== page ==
Big Sister: A Guide to being Sexually Sensible

guide being sexually sensible
Image credit: Kacey Keane
This guide to being sexually sensible kick-starts a series of articles created for sexual health week.

By Olivia Adams

The conversation surrounding sex can be a difficult one. In many regards, it is considered a taboo subject. Many have and still frown upon the discussion, perhaps because of the private nature of the experience or because society used to view it differently, which can make it feel as though anything sex-related is negative; rather than a completely natural experience. 

However, as our society is becoming more accepting and open about these once disregarded but extremely important topics, this article aims to normalise asking questions, speaking out concerns, and discussing sexual intimacy freely. Whether or not you had sex before, it can feel daunting to have to think about contraception, the risk of STI’s and the experience as a whole. Hopefully, this guide to being sexually sensible will be a helping hand to help you navigate the topic, and answer any questions you may have – or didn’t realise you had. 

Here are my five tips to guide you to a safer and more sensible sex life:

1. Contraception: Find out and research the options that are available.

Contraception is the safest way to prevent pregnancy and can remove any worries that you may have about unprotected sex. Although this may seem obvious, some people are unaware of the multiple options that are available and how they differ from one another. Sometimes a quick google search can provide a lot of information about these different types, however, the better option would be to ring/go to the doctors or a clinic to find out more. With there being various options, it can be difficult to find the most suitable for your body and may take a few tries of the different options, but that’s completely normal! Don’t be afraid to ask others about their experiences as most are happy to give advice, however, don’t be scared to try ones that didn’t agree with someone else, as your body may react positively to it! It may feel embarrassing to ask, but I can assure you that it is not, if anything it is responsible.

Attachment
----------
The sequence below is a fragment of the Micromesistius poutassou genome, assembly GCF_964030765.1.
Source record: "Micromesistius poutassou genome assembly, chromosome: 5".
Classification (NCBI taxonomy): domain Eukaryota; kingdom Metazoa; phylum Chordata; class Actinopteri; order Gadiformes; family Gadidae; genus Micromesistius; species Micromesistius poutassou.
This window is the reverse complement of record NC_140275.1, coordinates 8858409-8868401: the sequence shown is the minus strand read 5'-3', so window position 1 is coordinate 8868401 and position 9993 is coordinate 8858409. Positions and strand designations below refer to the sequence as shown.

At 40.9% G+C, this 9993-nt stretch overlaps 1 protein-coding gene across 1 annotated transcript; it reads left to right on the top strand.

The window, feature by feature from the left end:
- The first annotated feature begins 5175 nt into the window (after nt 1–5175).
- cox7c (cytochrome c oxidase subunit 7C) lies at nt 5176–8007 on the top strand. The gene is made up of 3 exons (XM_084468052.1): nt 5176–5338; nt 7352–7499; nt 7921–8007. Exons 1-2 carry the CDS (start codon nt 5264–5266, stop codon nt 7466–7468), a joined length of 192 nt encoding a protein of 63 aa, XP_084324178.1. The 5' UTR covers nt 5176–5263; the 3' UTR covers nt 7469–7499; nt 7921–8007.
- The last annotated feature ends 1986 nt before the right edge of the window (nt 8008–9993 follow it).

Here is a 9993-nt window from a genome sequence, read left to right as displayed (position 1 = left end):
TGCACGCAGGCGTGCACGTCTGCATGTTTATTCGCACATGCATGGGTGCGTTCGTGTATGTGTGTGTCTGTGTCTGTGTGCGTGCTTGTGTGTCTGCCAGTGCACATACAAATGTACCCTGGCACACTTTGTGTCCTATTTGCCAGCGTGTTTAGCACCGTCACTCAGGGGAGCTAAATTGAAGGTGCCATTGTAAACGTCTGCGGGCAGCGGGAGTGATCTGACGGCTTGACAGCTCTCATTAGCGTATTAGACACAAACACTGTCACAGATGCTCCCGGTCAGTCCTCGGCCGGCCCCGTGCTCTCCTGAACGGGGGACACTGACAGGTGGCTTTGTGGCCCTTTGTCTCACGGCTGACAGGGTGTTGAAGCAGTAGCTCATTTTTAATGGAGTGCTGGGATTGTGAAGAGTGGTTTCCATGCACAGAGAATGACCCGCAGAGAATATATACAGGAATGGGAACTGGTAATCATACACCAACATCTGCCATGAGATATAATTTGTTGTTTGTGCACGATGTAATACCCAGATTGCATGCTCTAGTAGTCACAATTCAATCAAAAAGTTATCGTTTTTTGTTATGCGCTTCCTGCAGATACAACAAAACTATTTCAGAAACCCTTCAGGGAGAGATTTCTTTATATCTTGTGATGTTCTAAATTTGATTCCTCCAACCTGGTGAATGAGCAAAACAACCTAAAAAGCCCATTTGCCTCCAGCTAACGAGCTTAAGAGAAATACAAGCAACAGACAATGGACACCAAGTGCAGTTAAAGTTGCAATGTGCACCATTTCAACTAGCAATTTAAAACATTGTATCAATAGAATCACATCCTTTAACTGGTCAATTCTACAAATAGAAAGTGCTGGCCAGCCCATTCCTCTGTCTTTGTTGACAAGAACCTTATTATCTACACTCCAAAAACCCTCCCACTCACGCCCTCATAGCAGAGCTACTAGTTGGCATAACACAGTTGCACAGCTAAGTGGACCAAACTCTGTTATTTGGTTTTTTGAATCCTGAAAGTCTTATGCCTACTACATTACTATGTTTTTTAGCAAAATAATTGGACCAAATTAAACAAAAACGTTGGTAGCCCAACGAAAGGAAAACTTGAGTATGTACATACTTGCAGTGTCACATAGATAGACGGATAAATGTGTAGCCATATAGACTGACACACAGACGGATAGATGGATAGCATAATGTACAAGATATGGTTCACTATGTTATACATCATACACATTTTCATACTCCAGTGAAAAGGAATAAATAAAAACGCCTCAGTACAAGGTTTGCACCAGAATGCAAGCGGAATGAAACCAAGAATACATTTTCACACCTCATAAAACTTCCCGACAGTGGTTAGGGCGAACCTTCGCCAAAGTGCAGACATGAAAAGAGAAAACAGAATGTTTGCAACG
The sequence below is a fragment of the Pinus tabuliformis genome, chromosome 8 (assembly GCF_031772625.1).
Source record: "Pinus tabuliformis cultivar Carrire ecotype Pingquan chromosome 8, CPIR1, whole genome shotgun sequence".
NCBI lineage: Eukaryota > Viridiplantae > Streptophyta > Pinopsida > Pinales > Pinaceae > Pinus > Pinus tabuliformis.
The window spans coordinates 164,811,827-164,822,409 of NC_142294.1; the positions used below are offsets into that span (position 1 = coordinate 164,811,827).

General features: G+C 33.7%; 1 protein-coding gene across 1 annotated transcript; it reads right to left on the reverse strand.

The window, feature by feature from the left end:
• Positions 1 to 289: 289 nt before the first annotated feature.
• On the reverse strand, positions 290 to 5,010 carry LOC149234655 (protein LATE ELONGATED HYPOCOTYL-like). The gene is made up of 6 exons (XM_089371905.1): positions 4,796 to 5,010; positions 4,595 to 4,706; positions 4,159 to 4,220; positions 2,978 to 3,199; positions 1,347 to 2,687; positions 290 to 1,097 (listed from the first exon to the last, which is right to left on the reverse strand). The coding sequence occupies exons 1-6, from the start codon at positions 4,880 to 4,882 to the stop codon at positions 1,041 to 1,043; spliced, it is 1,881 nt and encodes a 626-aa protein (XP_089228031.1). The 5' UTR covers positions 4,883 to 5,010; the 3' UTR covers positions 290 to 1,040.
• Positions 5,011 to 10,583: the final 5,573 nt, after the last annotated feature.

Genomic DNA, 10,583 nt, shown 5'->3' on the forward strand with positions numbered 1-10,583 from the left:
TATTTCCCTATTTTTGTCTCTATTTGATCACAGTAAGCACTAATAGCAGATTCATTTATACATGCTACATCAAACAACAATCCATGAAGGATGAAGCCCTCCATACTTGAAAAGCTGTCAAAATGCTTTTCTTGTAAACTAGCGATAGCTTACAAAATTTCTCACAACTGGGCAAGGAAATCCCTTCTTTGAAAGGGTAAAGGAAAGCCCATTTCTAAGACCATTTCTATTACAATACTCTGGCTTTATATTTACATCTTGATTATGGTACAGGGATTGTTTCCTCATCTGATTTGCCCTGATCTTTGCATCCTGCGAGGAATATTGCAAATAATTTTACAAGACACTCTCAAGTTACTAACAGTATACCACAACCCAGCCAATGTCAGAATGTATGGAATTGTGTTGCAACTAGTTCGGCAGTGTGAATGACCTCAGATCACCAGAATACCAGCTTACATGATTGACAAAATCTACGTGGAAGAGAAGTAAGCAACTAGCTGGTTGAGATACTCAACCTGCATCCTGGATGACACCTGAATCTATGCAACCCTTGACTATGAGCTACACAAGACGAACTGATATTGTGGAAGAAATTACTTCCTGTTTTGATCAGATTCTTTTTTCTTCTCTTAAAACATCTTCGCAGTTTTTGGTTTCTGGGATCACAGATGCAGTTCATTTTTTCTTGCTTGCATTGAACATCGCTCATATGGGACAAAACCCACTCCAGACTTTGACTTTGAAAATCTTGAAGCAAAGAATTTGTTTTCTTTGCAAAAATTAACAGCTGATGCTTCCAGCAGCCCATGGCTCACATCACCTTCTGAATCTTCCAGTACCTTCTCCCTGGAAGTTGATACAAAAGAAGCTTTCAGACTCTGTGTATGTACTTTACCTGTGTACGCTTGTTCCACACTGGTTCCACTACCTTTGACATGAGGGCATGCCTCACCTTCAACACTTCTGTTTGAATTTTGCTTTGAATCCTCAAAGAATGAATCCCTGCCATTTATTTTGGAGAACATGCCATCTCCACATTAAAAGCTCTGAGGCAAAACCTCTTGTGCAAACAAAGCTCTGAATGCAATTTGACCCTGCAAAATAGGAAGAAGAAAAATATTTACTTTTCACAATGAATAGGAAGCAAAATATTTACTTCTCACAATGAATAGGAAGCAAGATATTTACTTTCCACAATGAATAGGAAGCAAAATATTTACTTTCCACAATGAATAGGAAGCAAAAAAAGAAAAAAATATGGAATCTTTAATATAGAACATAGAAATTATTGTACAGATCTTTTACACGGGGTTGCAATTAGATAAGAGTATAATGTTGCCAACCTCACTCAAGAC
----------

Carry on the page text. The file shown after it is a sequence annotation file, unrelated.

Here’s a link to the NHS website which gives information about the various types of contraception and has expert advice that you can trust:  

2. Emergency contraception: Where to get it and why you shouldn’t worry. 

Having the panic of trying to figure out what to do next when an accident happens can understandably feel stressful. However, it is important to remember that it can be sorted; and the quicker it is, the sooner you can relax. You should never feel embarrassed or nervous to get emergency contraception, as I can assure you it happens to so many people, and the nurse/doctor will help to make the process as stress-free as possible. There are various places that you can go to get it and the link below can help to show you the closest option to you if ever in need:

In saying that, there is also the option of getting it delivered to your home if it is more convenient. This will usually mean that it will come the next day and at a cost, rather than when collecting it from a provider for free and on the same day. 

3. Sexually Transmitted Infections/Diseases: How to get checked and why you should.

The thought of going to get checked for STI’s can feel like an inconvenience when perhaps you have no symptoms/signs of one or haven’t had sex in a while. Or, if you have never been to get checked and feel uncomfortable to take that step, that is completely understandable! Yet, when you look at it from the perspective of protecting your own health and your partner/s, even though it may seem like an effort, getting checked is the right thing to do. There are many infections that have no obvious symptoms, and in order to be safe, it is the best option to get it sorted, while also preventing the risk of infecting others. Getting tested is free and can be sent directly to your home, which makes it extremely easy and can take away the nerves you may feel from the whole process! The other option would be to go to a clinic or one of the locations that offer the service near you (check using the link below), to be guided through the process. Although you may feel embarrassed to do it, it is the responsible thing to do when sexually active and should really become a regularity!

Click here to find out testing locations in the UK.

Other helpful links:

4. Talk to the people you trust.

Being sexually active also means being vulnerable; especially if you are new to the whole experience. It comes with lots of questions and potential worries that sometimes all you need is someone you can trust to talk it through with. Always be respectful of your partner/s with what you may be discussing, but in terms of asking a friend for advice about contraception or needing someone to go with you to get checked, it is good to have someone to confide in. 

5. Most importantly have fun!

It’s important to remember that despite the potential worries and nerves, sex is meant to be an exciting, enjoyable experience that should be celebrated and respected! It is not something you should feel ashamed of or feel uncomfortable about. Keep in mind that you can still have fun by being safe and never be afraid or embarrassed to talk about sex and all that comes with it!

For more information and advice on sexual health, click here to be sent to the main link to the NHS page.

We hope you enjoyed this guide to being sexually sensible. Come back every day this week for a new article about sexual health.

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